Roger Taney and the Dred Scott Decision of 1857

Roger B. Taney

Dred Scott’s residency in Illinois and Wisconsin should have made him a freedman but the US Supreme Court disagreed, declaring the 1820 Compromise unconstitutional.

On March 6, 1857, the United States Supreme Court handed down its decision in the matter of Dred Scott. All nine justices wrote opinions but only two, Benjamin Curtis and John McLean, offered dissents that supported Scott. News of the high court’s decision reverberated throughout the nation, further heightening sectional tension and bringing the country ever closer to a civil war. Dred Scott v Sandford was one of the final events in one of the nation’s most turbulent decades that would see the United States pulled apart in 1861.

Dred Scott: Free or Slave?

Scott began his legal battles in 1846 after his master, Dr. Emerson, died and title eventually passed to John Sandford of New York, brother of Emerson’s widow. Scott’s argument rested in the fact that Dr. Emerson, an army surgeon, had taken Scott first to the free state of Illinois in 1834 and then in 1836 to the free soil territory of Wisconsin. After returning to Missouri and being denied an offer to purchase his freedom, Scott sued, first in the Missouri courts and in 1854 in the US Circuit Court of Missouri. From there, the case was appealed by Scott to the US Supreme Court on a writ of error.

The court, led by Chief Justice Roger Taney, was inclined to dismiss the case for reasons of jurisdiction, but agreed to hear it after McLean and Curtis made it known that they were preparing opinions. At issue was the belief that Scott could not bring a federal lawsuit because he was not a citizen of the United States: Scott was both black and a slave. As Chief Justice Taney noted in his opinion, not even freedmen could be citizens.

Taney reasoned that blacks had a long established servile position. Drawing from history, he enumerated the thoughts of the Founding Fathers who, in his opinion, never viewed blacks as equals. Taney then enunciated the doctrine of dual citizenship: although some northern states had extended citizenship to blacks, there was a distinct difference between federal and state citizenship.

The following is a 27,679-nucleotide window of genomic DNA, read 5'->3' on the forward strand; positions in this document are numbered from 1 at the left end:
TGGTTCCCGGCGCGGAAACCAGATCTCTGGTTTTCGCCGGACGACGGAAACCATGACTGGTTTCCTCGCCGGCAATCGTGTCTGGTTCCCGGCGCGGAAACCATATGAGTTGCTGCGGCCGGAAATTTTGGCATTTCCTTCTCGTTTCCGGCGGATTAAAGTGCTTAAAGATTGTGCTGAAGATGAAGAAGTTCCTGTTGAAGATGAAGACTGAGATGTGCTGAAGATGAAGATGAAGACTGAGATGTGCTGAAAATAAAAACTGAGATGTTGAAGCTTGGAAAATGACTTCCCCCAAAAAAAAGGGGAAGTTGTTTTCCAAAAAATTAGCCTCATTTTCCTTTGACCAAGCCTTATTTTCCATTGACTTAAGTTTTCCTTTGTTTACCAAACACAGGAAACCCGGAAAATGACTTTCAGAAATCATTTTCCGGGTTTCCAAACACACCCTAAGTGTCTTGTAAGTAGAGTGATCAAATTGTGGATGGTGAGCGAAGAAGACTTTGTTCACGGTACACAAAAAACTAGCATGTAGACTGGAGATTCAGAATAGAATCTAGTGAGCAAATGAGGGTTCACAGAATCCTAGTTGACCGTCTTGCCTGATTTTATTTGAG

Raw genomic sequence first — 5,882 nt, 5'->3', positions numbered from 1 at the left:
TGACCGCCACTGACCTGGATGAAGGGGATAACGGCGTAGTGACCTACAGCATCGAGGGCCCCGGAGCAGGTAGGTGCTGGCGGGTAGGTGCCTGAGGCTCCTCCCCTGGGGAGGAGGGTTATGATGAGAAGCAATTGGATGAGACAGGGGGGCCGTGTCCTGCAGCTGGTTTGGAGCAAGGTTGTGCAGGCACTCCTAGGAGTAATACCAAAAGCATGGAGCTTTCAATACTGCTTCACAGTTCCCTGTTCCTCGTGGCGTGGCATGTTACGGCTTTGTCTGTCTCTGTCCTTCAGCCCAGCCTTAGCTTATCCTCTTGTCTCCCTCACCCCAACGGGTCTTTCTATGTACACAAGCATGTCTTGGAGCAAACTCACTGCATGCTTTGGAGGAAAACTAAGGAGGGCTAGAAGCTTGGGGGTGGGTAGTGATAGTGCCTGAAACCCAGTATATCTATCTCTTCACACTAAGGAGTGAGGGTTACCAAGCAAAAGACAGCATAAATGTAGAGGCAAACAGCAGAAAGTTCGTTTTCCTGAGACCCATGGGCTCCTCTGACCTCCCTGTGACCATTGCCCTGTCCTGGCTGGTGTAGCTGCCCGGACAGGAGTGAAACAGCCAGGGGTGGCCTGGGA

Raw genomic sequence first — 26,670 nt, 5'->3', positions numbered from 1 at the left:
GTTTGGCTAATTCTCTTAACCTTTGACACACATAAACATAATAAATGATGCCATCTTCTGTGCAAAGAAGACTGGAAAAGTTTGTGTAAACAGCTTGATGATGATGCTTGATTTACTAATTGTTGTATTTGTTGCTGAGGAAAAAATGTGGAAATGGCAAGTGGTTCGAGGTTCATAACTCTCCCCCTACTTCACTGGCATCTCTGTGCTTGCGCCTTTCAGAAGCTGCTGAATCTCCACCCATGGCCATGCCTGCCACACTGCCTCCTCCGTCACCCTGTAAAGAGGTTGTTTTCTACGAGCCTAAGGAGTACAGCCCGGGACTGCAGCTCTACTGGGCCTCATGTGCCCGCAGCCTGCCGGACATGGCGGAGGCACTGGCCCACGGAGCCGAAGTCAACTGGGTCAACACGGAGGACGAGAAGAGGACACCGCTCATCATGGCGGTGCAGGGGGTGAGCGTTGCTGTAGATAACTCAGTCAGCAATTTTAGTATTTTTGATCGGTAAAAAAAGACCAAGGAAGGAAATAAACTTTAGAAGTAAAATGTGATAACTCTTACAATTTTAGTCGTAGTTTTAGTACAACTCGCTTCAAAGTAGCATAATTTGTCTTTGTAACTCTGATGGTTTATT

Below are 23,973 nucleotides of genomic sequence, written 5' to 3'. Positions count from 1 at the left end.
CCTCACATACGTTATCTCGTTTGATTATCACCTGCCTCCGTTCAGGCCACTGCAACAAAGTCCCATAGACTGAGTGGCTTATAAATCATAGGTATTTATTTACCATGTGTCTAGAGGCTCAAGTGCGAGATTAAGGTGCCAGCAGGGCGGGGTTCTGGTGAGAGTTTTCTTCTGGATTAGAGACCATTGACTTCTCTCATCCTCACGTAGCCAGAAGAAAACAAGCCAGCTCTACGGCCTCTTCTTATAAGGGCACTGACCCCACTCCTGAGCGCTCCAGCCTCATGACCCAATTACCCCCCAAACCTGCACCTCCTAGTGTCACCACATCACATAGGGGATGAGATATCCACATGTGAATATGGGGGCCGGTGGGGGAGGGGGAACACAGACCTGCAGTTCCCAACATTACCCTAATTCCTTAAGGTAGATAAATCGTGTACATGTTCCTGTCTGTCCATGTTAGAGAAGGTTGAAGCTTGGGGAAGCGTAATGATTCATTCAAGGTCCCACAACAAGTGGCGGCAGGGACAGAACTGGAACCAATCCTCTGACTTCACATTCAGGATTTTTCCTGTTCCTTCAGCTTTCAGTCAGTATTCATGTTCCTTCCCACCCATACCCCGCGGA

Why Scott Was Still a Slave

Taney addressed the doctrine of vested interests, applying the Fifth Amendment’s due process clause and alleging that slaves, as legal property, could not be freed by law without just compensation. Additionally, the Constitution did not give Congress the power to regulate slavery: the right to hold slaves constituted a local property right. Hence, Scott was still a slave.

The Chief Justice interpreted the Constitution’s intent involving federal authority over territories as being derived from the power to create states and to acquire territory by treaty, not from the clause that empowered the Congress to make “necessary rules and regulations.” Thus, Congress had no constitutional basis for addressing slavery in the states.

Taney then reasoned that the 1820 Missouri Compromise was unconstitutional because it violated the Fifth Amendment. Although the Act had already been repealed by the 1854 Kansas-Nebraska Act, this part of the decision would make it far more difficult for Congress, in January 1861, to resurrect the 1820 Compromise short of a Constitutional amendment. The decision also damaged the logic behind popular sovereignty, the solution to slavery in the territories espoused by Lewis Cass and Stephen Douglas.


The decision was condemned by leaders of the new Republican Party. Abraham Lincoln felt the court needed reforming while future Republican leaders Ben Wade and Roscoe Conkling openly called for packing the court. Ultimately the Fourteenth Amendment overturned the Dred Scott Decision.


  1. Alfred H. Kelly and Winfred A Harbison, The American Constitution: Its Origins & Development (New York: W.W.Norton & Company)